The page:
During Red Team engagements it is common to track/hunt specific users. Assuming we already have access to a desktop as a normal user (no matter how, always “assume compromise”) in a Windows Domain and we want to spread laterally.
We want to know where the user is logged on, if he is a local administrator in any box, to which groups he belongs, if he has access to file shares, and so on. Enumerating hosts, users, and groups will also help to get a better understanding of the Domain layout.
You might be thinking, “use Powerview”. Lately, one of the most common problems I encounter during Red Team exercises is the fact that PowerShell is heavily monitored. If you use it, you’ll get caught, sooner or later. By now everyone is well aware how powerful PowerShell is, including Blue Teams and Security Vendors.
There are multiple ways to work around this. To avoid using multiple old school tools (psloggedon.exe, netsess.exe, nltest, netview, among others) and to reduce the amount of tools uploaded to compromised systems I created a simple tool that doesn’t require Administrative privileges to run and collect the information listed below, and relies only on the Windows API.
You might end up dealing with white list bypass (however, based on my experience, its easier to find an environment with PowerShell properly locked down and heavily monitored than an environment with proper whitelisting implemented) and process evasion (there are some security tools that collect information about processes running, however, this leads us to a different discussion), but I’ll leave that for another day because this discussion will end in long sequence of if’s and … let’s keep this post short.
If you are asking yourself, “wouldn’t these queries also trigger security events”? Yes, they will. However, at the moment they will most likely slip under the radar when compared with PowerShell, since PowerShell is getting a lot of attention these days.
In the meantime, is not new that Microsoft is taking security seriously and it is funny that they just released the following PowerShell script. Here’s the description:
“SAMRi10” tool is a short PowerShell (PS) script which alters remote SAM access default permissions on Windows 10 & Windows Server 2016. This hardening process prevents attackers from easily getting some valuable recon information to move laterally within their victim’s network.
Basically, a script that changes some ‘registry’ values. Nothing special though.
Blue Teams with Advanced Threat Analytics (ATA) can also see Red Teams enumerating sessions via ‘net session’, PowerShell, or (l)user hunter. However, ATA architecture is a bit complex and in some setups you may need to install the ‘ATA Lightweight Gateway’ directly on the domain controllers (which removes the requirement for port mirroring). Additionally, ATA can leverage Windows events (forwarded directly from the domain controllers or from a SIEM and analyze the data). Again, I haven’t found that many organizations using ATA yet. I’ve seen a lot of organizations using SIEMs, but either they aren’t collecting the right logs or they are completely overwhelmed with logs that inexperienced security analysts (most of the time juniors) can’t make sense of. Also common is companies running default SIEM setups and without a clue on how to set it up properly.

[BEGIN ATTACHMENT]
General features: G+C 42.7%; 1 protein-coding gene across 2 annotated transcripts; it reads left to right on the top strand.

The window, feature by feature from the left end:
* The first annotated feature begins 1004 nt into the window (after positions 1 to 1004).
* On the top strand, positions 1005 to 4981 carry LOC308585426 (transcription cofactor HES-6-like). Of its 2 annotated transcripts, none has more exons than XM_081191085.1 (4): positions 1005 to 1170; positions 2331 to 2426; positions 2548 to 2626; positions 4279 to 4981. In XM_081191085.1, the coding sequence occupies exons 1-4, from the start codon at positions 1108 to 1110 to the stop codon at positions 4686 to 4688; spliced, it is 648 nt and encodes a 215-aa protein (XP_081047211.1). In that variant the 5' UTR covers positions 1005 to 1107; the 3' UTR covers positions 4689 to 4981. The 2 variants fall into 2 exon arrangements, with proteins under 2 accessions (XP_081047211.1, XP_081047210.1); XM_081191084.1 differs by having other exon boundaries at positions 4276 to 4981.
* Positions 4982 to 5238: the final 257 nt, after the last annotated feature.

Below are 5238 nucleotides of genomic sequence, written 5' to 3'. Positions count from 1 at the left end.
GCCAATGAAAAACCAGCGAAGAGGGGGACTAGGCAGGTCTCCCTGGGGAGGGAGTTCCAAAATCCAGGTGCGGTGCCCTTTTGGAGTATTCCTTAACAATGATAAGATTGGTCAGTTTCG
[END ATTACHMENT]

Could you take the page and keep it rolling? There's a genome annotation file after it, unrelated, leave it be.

Anyway, these are all valid reasons why I would like to eventually rewrite the ‘min’ and ‘max’ values delay between queries. In the meantime though we can still keep enumerating users, sessions, etc. low and slow.
- Retrieves current configuration information for the specified server (via list of hosts or domain enumeration).
- OS Version
- Server Type (DC, Backup DC, Workstation or Server, Terminal Server, MSSQL Server)
- Lists information about all users currently logged on to the workstation.
- interactive, service and batch logons.
- Lists information about sessions established on a server.
- Retrieves information about each shared resource on a server.
- checks if current user as read access.
- Returns results for the NS_DNS namespace, IPv4 protocol.
- Checks if current user is an Administrator on a server.
- Retrieves information about all user accounts on a server or DC.
- Retrieves a list of global groups to which a specified user belongs on a server or DC.
- Retrieves information about each global group in the security database, SAM database or Active Directory.
- Retrieves a list of the members in a particular global group in the security database, SAM database or Active Directory.
- Retrieves information about a particular user account on a server or DC.
- Enumerate the domain controllers in the local domain.
Additionally, for hosts enumeration there’s a minimum and maximum delay value in seconds you can add to avoid detection/noise.
Expect further developments, specially on the ‘error handling’ side and ‘look and feel’. I have a few more ideas that I would like to incorporate.
For usage examples refer to the GitHub repository, where I added some screenshots.